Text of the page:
- Manly Traditions: The Folk Roots of American Masculinity
I took on this book because I hoped it would provide a text for a women's and gender studies course I teach on gender and folklore. But, although there is a wealth of fine work in this collection, it has significant flaws that make it less useful than it might be for courses in gender studies, men's studies, or folklore. Its problems lie in the introductory and opening materials by Simon J. Bronner, which betray a singular lack of sophistication with respect to current work on gender, and in the first essay. I'm genuinely gobsmacked that an author introducing this subject could not only frame it on a fairly limited quasi-Freudian perspective, but could also apparently ignore the work of the two people who have arguably made the most significant contributions to late twentieth and early twenty-first century studies of gender—Eve Kosofsky Sedgwick and Judith Butler.
I didn't initially argue with the book's claim to be "the first to focus on the problem of the construction of manliness in American folklife" (p. xvi), and yet when I read through the essays, example after example of the inaccuracy of this evaluation came to mind. To mention only a few of the best known American authors, the works of Roger Abrahams, Dick Bauman, Michael Bell, Alan Dundes, Joe Goodwin, Jay Mechling, and Américo Paredes do just that. [End Page 197]
Further, the editor's contention that men's culture isn't "well documented or understood" (p. xvi) is simply wrong on the former point and misleading on the latter. The feminist truism that we need women's studies because the rest of the academy is men's studies applies as much to studies of culture as it does to any other area. Men's culture has been taken simply as culture, unmarked, but it has been extensively and very well documented. And while the analysis hasn't for the most part taken (men's) culture as men's culture (with many exceptions including those mentioned above), when read and understood through a gender lens, the material is clearly understandable as just that. The equation of "this new men's studies, [and] what some might call post-feminist studies" (p. xvii) and the implication that feminist studies have created a "universe of exclusion and ideological bias" (p. xviii) are profound misconceptions about a range of ideological, empirical, and political practices that are much less exclusionary and biased than the blindly androcentric scholarship that preceded them.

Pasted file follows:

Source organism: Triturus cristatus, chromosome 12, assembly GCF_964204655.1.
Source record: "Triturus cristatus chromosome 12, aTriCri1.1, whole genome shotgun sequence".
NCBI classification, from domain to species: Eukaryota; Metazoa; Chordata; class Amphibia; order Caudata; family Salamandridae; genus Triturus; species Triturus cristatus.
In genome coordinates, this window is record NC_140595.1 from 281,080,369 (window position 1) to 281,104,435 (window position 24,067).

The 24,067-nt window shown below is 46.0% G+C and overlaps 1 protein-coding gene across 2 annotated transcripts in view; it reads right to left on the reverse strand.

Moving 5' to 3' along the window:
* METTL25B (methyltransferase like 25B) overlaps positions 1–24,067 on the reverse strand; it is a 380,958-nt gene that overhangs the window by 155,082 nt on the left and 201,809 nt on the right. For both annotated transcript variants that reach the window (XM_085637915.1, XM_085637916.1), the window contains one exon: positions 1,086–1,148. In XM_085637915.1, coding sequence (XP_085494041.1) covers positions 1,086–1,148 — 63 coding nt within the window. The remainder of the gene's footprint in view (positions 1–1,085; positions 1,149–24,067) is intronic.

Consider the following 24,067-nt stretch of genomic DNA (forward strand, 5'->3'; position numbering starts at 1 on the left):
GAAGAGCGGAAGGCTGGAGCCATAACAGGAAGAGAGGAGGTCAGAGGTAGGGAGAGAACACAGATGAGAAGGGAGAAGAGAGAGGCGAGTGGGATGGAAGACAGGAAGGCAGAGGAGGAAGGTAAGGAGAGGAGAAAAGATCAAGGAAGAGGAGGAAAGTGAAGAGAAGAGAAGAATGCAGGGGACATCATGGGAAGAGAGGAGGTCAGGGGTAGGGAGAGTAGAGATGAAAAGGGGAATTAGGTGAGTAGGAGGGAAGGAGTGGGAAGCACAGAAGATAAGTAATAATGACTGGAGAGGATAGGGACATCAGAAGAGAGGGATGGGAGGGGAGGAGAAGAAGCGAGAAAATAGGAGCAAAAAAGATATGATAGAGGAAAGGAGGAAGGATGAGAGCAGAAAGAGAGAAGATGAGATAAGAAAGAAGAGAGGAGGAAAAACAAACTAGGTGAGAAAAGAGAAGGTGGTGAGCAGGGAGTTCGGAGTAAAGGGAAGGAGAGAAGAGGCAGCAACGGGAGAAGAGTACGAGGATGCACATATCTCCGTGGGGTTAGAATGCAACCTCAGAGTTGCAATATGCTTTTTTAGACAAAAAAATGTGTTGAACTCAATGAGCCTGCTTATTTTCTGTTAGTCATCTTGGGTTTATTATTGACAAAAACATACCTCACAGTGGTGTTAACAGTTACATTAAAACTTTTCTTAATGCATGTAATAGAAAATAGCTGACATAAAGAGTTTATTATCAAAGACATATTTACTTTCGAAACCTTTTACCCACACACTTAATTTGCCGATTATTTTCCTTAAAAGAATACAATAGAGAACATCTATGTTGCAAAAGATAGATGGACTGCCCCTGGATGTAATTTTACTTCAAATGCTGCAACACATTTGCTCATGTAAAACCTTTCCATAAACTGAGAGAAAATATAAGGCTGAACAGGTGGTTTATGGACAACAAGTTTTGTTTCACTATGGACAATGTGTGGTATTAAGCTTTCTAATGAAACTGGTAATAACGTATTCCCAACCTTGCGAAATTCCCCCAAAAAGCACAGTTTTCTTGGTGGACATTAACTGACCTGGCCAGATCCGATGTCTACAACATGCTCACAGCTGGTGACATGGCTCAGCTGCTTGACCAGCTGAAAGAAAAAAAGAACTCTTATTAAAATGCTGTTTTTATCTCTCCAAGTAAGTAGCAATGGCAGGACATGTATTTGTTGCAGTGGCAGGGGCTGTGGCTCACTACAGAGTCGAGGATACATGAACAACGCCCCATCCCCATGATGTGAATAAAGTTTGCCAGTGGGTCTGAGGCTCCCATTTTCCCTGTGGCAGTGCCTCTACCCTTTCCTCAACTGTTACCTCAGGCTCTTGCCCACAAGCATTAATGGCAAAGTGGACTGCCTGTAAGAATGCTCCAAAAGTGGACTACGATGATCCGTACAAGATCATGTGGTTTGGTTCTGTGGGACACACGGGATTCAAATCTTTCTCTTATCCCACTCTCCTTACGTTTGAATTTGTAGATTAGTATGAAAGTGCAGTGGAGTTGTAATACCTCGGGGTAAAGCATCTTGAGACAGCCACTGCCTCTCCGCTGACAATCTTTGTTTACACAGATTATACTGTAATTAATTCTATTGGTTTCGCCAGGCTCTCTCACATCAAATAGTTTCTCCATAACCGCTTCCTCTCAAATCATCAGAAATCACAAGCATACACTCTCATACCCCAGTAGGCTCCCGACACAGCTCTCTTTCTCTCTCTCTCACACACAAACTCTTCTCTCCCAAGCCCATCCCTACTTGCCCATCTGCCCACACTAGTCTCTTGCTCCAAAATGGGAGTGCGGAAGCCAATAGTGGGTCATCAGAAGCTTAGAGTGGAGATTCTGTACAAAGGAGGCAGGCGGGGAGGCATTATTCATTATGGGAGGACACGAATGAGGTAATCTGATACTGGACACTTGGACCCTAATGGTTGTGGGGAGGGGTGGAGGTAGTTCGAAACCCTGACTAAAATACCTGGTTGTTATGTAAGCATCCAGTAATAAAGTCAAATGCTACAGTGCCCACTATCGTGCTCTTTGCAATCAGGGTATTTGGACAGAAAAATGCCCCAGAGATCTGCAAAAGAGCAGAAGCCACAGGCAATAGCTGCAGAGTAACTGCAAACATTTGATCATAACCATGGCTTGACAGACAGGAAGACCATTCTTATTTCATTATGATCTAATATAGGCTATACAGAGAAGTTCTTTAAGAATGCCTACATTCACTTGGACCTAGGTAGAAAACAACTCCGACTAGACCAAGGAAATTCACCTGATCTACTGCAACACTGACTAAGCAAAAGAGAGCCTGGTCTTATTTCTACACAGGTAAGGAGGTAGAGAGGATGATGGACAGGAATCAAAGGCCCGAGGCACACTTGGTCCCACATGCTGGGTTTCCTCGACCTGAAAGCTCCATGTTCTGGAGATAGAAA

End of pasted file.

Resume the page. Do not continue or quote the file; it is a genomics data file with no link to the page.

Bronner's assertion that men are biologically "different" and the catalogue of physiological traits that follows (p. 1) completely discount transgendered and transsexual men. Essentialist in the worst possible way—apparently presuming that men are violent and women sensitive (pp. 9–10), for example—his "Menfolk" chapter goes through the same old sexist notions—that men are afraid of women's reproductive power, that women are really in charge and keep men in line by a combination of whining and nagging, and so on. The raced privilege implicated—in the chapter's photographs, pictures of African-American men are identified as to race/ethnicity (p. 33), while the rest are just "hunters," "soldiers," etc.—disappears the extent to which hegemonic masculinity isn't only unmarked, but also white. The glaring oversight that ignores female masculinity and female to male transgender and transsex continues throughout the entire work.
The first essay in the body of the work, by Gary Alan Fine, similarly exemplifies white male privilege and ignorance about it. The presumption that there were "domains that were exclusively male" (p. 61) ignores the fact that most such locations were served and maintained in America by women, often women of color. The assertion that "whether females are accepted in the folk culture of male-dominated groups depends upon their willingness to accept and engage with the sexualized masculine culture of the group" (p. 61) discounts both...